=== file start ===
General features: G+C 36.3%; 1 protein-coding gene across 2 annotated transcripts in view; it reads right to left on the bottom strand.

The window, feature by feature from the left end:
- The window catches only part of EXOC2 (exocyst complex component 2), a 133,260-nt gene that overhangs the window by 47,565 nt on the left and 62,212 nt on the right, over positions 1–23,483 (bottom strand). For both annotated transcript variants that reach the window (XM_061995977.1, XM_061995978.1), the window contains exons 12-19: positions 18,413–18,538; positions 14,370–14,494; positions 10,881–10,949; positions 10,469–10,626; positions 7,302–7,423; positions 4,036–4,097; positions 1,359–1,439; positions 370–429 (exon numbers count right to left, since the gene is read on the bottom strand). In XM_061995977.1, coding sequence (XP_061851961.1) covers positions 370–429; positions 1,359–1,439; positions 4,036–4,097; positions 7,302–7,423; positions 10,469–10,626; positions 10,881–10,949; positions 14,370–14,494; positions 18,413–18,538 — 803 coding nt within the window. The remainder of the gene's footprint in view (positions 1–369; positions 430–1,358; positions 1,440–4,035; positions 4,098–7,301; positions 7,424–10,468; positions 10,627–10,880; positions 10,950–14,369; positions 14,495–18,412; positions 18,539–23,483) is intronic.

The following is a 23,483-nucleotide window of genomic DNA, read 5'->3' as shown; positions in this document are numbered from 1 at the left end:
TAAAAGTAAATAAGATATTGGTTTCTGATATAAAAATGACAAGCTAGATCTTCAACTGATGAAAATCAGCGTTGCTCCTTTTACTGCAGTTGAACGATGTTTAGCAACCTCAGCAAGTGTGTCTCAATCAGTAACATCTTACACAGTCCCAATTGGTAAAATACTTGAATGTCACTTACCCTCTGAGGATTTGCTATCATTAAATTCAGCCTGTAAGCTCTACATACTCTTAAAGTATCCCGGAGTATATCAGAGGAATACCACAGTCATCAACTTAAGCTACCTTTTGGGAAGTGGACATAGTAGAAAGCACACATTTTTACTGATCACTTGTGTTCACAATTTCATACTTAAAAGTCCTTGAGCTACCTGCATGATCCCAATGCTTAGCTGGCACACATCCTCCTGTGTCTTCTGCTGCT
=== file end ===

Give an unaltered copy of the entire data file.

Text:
General features: G+C 36.3%; 1 protein-coding gene across 2 annotated transcripts in view; it reads right to left on the bottom strand.

The window, feature by feature from the left end:
- The window catches only part of EXOC2 (exocyst complex component 2), a 133,260-nt gene that overhangs the window by 47,565 nt on the left and 62,212 nt on the right, over positions 1–23,483 (bottom strand). For both annotated transcript variants that reach the window (XM_061995977.1, XM_061995978.1), the window contains exons 12-19: positions 18,413–18,538; positions 14,370–14,494; positions 10,881–10,949; positions 10,469–10,626; positions 7,302–7,423; positions 4,036–4,097; positions 1,359–1,439; positions 370–429 (exon numbers count right to left, since the gene is read on the bottom strand). In XM_061995977.1, coding sequence (XP_061851961.1) covers positions 370–429; positions 1,359–1,439; positions 4,036–4,097; positions 7,302–7,423; positions 10,469–10,626; positions 10,881–10,949; positions 14,370–14,494; positions 18,413–18,538 — 803 coding nt within the window. The remainder of the gene's footprint in view (positions 1–369; positions 430–1,358; positions 1,440–4,035; positions 4,098–7,301; positions 7,424–10,468; positions 10,627–10,880; positions 10,950–14,369; positions 14,495–18,412; positions 18,539–23,483) is intronic.

The following is a 23,483-nucleotide window of genomic DNA, read 5'->3' as shown; positions in this document are numbered from 1 at the left end:
TAAAAGTAAATAAGATATTGGTTTCTGATATAAAAATGACAAGCTAGATCTTCAACTGATGAAAATCAGCGTTGCTCCTTTTACTGCAGTTGAACGATGTTTAGCAACCTCAGCAAGTGTGTCTCAATCAGTAACATCTTACACAGTCCCAATTGGTAAAATACTTGAATGTCACTTACCCTCTGAGGATTTGCTATCATTAAATTCAGCCTGTAAGCTCTACATACTCTTAAAGTATCCCGGAGTATATCAGAGGAATACCACAGTCATCAACTTAAGCTACCTTTTGGGAAGTGGACATAGTAGAAAGCACACATTTTTACTGATCACTTGTGTTCACAATTTCATACTTAAAAGTCCTTGAGCTACCTGCATGATCCCAATGCTTAGCTGGCACACATCCTCCTGTGTCTTCTGCTGCT